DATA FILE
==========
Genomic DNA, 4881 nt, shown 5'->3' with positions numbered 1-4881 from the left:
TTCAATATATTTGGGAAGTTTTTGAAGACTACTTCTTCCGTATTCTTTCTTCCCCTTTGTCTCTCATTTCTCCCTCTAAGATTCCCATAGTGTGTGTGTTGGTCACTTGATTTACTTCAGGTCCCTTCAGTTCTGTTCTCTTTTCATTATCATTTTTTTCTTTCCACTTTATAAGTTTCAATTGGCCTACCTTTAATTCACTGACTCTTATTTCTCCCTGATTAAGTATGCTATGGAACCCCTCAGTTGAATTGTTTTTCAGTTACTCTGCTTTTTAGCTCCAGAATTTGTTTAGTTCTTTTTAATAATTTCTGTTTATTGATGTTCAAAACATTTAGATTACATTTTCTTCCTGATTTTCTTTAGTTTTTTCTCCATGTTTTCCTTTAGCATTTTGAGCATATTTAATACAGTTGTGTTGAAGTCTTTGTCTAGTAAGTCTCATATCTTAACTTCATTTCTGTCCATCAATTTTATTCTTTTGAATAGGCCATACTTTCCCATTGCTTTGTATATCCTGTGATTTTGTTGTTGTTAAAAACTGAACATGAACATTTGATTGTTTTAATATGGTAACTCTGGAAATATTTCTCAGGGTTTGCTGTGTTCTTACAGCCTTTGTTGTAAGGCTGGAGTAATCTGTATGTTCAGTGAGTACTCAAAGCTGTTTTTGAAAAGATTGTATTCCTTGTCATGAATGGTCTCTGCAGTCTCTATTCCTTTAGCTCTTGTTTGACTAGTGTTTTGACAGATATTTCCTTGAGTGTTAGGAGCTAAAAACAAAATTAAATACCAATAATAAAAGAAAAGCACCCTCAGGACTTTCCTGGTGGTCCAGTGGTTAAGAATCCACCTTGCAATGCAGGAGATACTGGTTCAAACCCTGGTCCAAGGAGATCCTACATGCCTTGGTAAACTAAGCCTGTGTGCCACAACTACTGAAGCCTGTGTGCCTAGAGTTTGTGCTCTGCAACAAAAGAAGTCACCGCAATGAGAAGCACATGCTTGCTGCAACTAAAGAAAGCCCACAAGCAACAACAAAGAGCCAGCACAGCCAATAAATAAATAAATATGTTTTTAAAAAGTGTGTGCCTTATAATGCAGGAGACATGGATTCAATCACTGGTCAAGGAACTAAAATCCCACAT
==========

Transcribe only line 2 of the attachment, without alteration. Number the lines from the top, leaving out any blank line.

TTCAATATATTTGGGAAGTTTTTGAAGACTACTTCTTCCGTATTCTTTCTTCCCCTTTGTCTCTCATTTCTCCCTCTAAGATTCCCATAGTGTGTGTGTTGGTCACTTGATTTACTTCAGGTCCCTTCAGTTCTGTTCTCTTTTCATTATCATTTTTTTCTTTCCACTTTATAAGTTTCAATTGGCCTACCTTTAATTCACTGACTCTTATTTCTCCCTGATTAAGTATGCTATGGAACCCCTCAGTTGAATTGTTTTTCAGTTACTCTGCTTTTTAGCTCCAGAATTTGTTTAGTTCTTTTTAATAATTTCTGTTTATTGATGTTCAAAACATTTAGATTACATTTTCTTCCTGATTTTCTTTAGTTTTTTCTCCATGTTTTCCTTTAGCATTTTGAGCATATTTAATACAGTTGTGTTGAAGTCTTTGTCTAGTAAGTCTCATATCTTAACTTCATTTCTGTCCATCAATTTTATTCTTTTGAATAGGCCATACTTTCCCATTGCTTTGTATATCCTGTGATTTTGTTGTTGTTAAAAACTGAACATGAACATTTGATTGTTTTAATATGGTAACTCTGGAAATATTTCTCAGGGTTTGCTGTGTTCTTACAGCCTTTGTTGTAAGGCTGGAGTAATCTGTATGTTCAGTGAGTACTCAAAGCTGTTTTTGAAAAGATTGTATTCCTTGTCATGAATGGTCTCTGCAGTCTCTATTCCTTTAGCTCTTGTTTGACTAGTGTTTTGACAGATATTTCCTTGAGTGTTAGGAGCTAAAAACAAAATTAAATACCAATAATAAAAGAAAAGCACCCTCAGGACTTTCCTGGTGGTCCAGTGGTTAAGAATCCACCTTGCAATGCAGGAGATACTGGTTCAAACCCTGGTCCAAGGAGATCCTACATGCCTTGGTAAACTAAGCCTGTGTGCCACAACTACTGAAGCCTGTGTGCCTAGAGTTTGTGCTCTGCAACAAAAGAAGTCACCGCAATGAGAAGCACATGCTTGCTGCAACTAAAGAAAGCCCACAAGCAACAACAAAGAGCCAGCACAGCCAATAAATAAATAAATATGTTTTTAAAAAGTGTGTGCCTTATAATGCAGGAGACATGGATTCAATCACTGGTCAAGGAACTAAAATCCCACAT